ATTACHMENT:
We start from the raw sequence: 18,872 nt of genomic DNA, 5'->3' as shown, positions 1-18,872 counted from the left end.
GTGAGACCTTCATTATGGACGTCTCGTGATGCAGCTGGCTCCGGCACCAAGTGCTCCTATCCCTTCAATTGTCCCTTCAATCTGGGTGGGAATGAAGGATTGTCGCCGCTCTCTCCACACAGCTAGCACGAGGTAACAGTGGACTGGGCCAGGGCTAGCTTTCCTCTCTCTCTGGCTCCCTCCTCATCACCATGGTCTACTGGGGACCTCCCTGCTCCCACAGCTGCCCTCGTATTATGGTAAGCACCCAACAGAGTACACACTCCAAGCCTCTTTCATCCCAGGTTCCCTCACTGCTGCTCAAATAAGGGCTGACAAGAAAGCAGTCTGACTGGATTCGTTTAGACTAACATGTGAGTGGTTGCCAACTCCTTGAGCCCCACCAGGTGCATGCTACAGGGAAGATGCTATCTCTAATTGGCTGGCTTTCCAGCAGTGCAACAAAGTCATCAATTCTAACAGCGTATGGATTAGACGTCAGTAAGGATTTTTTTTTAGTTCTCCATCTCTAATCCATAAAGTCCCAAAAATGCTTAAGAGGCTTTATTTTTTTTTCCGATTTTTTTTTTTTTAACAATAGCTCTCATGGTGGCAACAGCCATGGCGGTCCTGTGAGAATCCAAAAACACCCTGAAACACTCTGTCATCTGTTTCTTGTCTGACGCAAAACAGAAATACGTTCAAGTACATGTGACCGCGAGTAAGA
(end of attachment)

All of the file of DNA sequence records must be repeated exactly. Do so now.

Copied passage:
We start from the raw sequence: 18,872 nt of genomic DNA, 5'->3' as shown, positions 1-18,872 counted from the left end.
GTGAGACCTTCATTATGGACGTCTCGTGATGCAGCTGGCTCCGGCACCAAGTGCTCCTATCCCTTCAATTGTCCCTTCAATCTGGGTGGGAATGAAGGATTGTCGCCGCTCTCTCCACACAGCTAGCACGAGGTAACAGTGGACTGGGCCAGGGCTAGCTTTCCTCTCTCTCTGGCTCCCTCCTCATCACCATGGTCTACTGGGGACCTCCCTGCTCCCACAGCTGCCCTCGTATTATGGTAAGCACCCAACAGAGTACACACTCCAAGCCTCTTTCATCCCAGGTTCCCTCACTGCTGCTCAAATAAGGGCTGACAAGAAAGCAGTCTGACTGGATTCGTTTAGACTAACATGTGAGTGGTTGCCAACTCCTTGAGCCCCACCAGGTGCATGCTACAGGGAAGATGCTATCTCTAATTGGCTGGCTTTCCAGCAGTGCAACAAAGTCATCAATTCTAACAGCGTATGGATTAGACGTCAGTAAGGATTTTTTTTTAGTTCTCCATCTCTAATCCATAAAGTCCCAAAAATGCTTAAGAGGCTTTATTTTTTTTTCCGATTTTTTTTTTTTTAACAATAGCTCTCATGGTGGCAACAGCCATGGCGGTCCTGTGAGAATCCAAAAACACCCTGAAACACTCTGTCATCTGTTTCTTGTCTGACGCAAAACAGAAATACGTTCAAGTACATGTGACCGCGAGTAAGA